Sapta Swaras – The Seven Musical Notes of Carnatic Music

In this post, I will explore the melodic building blocks of swaras and their varieties in Carnatic music.

What is a Swara?

A swara is a musical note (or tones) in an octave. Think of it as a building with floors. The ground level is our starting point, and that musical note is called the Tonic or the Shadja. A certain distances (or heights) away from this starting point, we have the positions of the remaining notes. Check this post out, if you don’t understand the concept of the tonic. Swaras are like alphabets of a language. Each Swara has its unique sound, and by combining those sounds we get melody. Just as you would get words when you combine letters.

What are the Sapta Swaras?

There are 7 musical notes in Carnatic Music, called the Sapta (seven) Swaras (musical notes). These are the following (The full names of the notes follows the sound with which it is sung) :

  1. Sa – Shadjama (Tonic)
  2. Ri – Rishabha
  3. Ga – Gandhara
  4. Ma – Madhyama
  5. Pa – Panchama (Perfect Fifth)
  6. Da – Dhaivata
  7. Ni – Nishada

The notes Sa (tonic) and Pa (Perfect Fifth) are always fixed once we decide on a Tonic (according to the Shruti). The remaining 5 notes have 2 varieties each. So we have 2 + (5X2) = 12 musical positions of notes. We shall explore in future videos what these 12 positions are.

What are the positions of Swaras?

As for now, it is adequate if one knows that there are 2 positional varieties of the 5 Swaras Ri, Ga, Ma, Da and Ni, i.e. the lower and higher variety. So you can right-away see that, by permutation and combination, we get many varieties of the Sapta Swaras. At a crude level, combinations of musical notes can be called a Raga. Today we shall explore 2 such combinations (Ragas) of seven notes. Lower case letters  refer to lower varieties of Swaras and vice versa.


Traditionally speaking, this is the raga in which the basics of Carnatic music are taught.  It is called the Double harmonic scale in western music theory.  The intervals of these music notes are difficult to grasp for people who don’t listen to the Carnatic form of music often.

Ascending: S r G m P d N Ṡ

Descending: Ṡ N d P m G r S


This is much easier scale to learn the basics in, and it corresponds to the major scale in western classical music.

Ascending: S R G m P D N Ṡ

Descending: Ṡ N D P m G R S

Learning the basics of Carnatic Music:

Frankly speaking, the basics of Carnatic music can be learnt in any scale with 7 notes. But tradition dictates that it should be taught in Mayamalavagowla. So try to attempt to learn the swaras in this scale (raga). If you aren’t able to locate the positions of swaras in this scale, then move on to Shankarabharanam. It isn’t a big deal at all. Ultimately, learning most musical forms around the world would require that you grasp with ease all the 12 places for notes in an octave. When starting out, you shouldn’t be too caught up with struggling to find positions of notes. That will leave you frustrated. The basics of Carnatic music will also exercise other skills such as perfecting the recognition of the tonic, proper tone production (be it singing or playing an instrument), sense of rhythm (laya),  etc.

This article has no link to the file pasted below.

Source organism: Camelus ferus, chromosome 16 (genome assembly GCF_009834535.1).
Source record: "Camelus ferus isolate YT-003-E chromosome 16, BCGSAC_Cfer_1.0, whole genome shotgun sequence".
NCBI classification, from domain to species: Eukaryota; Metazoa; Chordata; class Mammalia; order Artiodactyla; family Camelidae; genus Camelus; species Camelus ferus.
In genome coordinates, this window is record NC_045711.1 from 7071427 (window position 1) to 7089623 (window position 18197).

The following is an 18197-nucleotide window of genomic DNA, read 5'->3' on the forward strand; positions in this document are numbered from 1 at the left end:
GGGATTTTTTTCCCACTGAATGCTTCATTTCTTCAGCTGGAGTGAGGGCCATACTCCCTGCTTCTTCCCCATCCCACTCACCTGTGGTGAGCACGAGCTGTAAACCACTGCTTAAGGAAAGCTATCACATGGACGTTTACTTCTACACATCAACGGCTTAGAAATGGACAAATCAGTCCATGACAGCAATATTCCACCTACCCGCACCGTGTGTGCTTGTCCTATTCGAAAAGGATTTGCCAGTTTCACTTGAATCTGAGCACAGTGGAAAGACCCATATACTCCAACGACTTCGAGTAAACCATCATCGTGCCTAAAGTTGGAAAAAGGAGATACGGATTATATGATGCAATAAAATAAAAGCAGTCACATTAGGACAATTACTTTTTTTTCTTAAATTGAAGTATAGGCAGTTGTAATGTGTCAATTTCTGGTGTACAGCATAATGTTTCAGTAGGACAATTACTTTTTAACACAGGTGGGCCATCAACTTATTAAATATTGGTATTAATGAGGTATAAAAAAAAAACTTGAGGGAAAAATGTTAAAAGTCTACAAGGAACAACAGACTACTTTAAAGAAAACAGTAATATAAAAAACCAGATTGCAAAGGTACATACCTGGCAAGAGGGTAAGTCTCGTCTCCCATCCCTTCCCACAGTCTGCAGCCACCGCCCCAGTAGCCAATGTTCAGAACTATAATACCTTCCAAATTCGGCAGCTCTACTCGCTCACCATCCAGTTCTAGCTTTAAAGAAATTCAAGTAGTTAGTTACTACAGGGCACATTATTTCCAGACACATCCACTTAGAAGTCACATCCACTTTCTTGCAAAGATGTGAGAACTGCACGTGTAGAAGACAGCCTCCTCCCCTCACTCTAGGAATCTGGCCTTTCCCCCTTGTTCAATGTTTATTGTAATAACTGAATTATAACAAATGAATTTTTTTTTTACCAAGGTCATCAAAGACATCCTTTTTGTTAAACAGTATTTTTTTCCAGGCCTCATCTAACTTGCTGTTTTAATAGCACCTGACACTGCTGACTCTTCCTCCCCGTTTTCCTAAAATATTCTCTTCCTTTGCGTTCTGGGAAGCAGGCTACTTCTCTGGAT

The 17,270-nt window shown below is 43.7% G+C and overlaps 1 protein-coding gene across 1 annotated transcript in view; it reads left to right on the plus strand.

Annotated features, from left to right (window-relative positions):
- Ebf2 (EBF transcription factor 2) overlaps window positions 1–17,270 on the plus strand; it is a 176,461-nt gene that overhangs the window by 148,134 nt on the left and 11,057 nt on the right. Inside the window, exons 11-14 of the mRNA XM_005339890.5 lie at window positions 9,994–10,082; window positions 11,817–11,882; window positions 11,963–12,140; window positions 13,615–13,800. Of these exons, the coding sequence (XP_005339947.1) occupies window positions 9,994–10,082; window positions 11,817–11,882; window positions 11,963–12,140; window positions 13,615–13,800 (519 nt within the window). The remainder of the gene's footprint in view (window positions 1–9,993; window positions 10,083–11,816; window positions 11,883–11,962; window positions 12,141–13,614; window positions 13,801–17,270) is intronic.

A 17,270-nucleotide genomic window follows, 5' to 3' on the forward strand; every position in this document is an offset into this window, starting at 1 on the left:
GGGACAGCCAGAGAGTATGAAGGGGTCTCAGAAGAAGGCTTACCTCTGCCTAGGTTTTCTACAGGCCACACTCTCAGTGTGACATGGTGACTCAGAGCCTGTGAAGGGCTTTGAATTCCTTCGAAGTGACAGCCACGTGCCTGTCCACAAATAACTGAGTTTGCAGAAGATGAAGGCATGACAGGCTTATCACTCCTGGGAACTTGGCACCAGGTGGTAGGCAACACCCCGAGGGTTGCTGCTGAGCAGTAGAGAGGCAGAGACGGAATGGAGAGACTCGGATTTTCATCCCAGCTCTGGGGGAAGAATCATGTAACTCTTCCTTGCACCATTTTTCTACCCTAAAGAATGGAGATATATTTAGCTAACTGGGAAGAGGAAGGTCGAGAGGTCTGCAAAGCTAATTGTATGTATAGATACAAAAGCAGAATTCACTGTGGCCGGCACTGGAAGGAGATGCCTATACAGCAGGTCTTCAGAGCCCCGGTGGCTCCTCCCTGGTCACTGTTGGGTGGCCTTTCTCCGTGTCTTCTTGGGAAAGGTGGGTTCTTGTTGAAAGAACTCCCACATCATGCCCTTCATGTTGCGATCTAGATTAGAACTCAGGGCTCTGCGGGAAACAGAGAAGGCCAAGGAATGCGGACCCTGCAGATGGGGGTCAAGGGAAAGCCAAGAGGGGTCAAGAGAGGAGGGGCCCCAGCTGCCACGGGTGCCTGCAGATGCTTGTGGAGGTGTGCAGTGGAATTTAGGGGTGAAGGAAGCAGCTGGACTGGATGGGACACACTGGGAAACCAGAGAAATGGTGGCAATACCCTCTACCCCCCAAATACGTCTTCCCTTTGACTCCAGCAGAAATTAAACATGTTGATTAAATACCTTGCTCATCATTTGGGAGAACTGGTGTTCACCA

20 Responses to “Sapta Swaras – The Seven Musical Notes of Carnatic Music

  • Rajagopal Govindan
    8 years ago

    I like your demonstration and the explanations

  • Sir excellent demonstration

  • good fantastic

    • what are angaas in Carnatic music?

      • Tejas mallela
        7 years ago

        Anga basically means ‘part’ or ‘section’ in sanskrit. Tala Angas would mean parts of a tala. But just the word anga can’t be defined in carnatic music.

    • Shruthi is important….???

  • what is a ragasancharam in Carnatic music?

    • Sampath Vedantam
      7 years ago

      Raga sancharam is the arohanam and avarohanam pattern that we follow for that specific raga. For example, Saveri sancharam goes like this. S R1 M1 P D1 S in arohana and S N3 D1 P M1 G3 R1 S in avarohana. These sancharam will help us in finding the raga chayas in alapanas. These sancharam will also determine the raga mudras.

  • Cool love the explanation

  • Very clear explanation. Thank you.
    Are you planning to post more videos? Can you explain more about tala?

  • Thanks for explaining saptaswaras…
    I learn Carnatic music and I am learning kritis..
    for my music homework I have to write what is dwadasa swaras and shodasa swaras…
    it will be kind if u could help me.

  • Please correct the spelling of your website to SUNADAM at the end of your Saptaswaras video. (Letter A is missing).


  • A very nice simple introduction to swaras

  • I am not able to match Sarali Varisai with song in Maayamalava Gowlai. Could you please which Tamil songs resembles with Sarali Varisai?
    Eruvadi N.Subramanian

  • Your rendering the violin is just superb! There is something about the way you play it. Thanks for postimg your improvisation s

  • N Senthil
    5 years ago

    In the seven swaras I do not see the ‘O ‘ sound. However, in western music we see ‘Do’. Does it make Carnatic music less rich?

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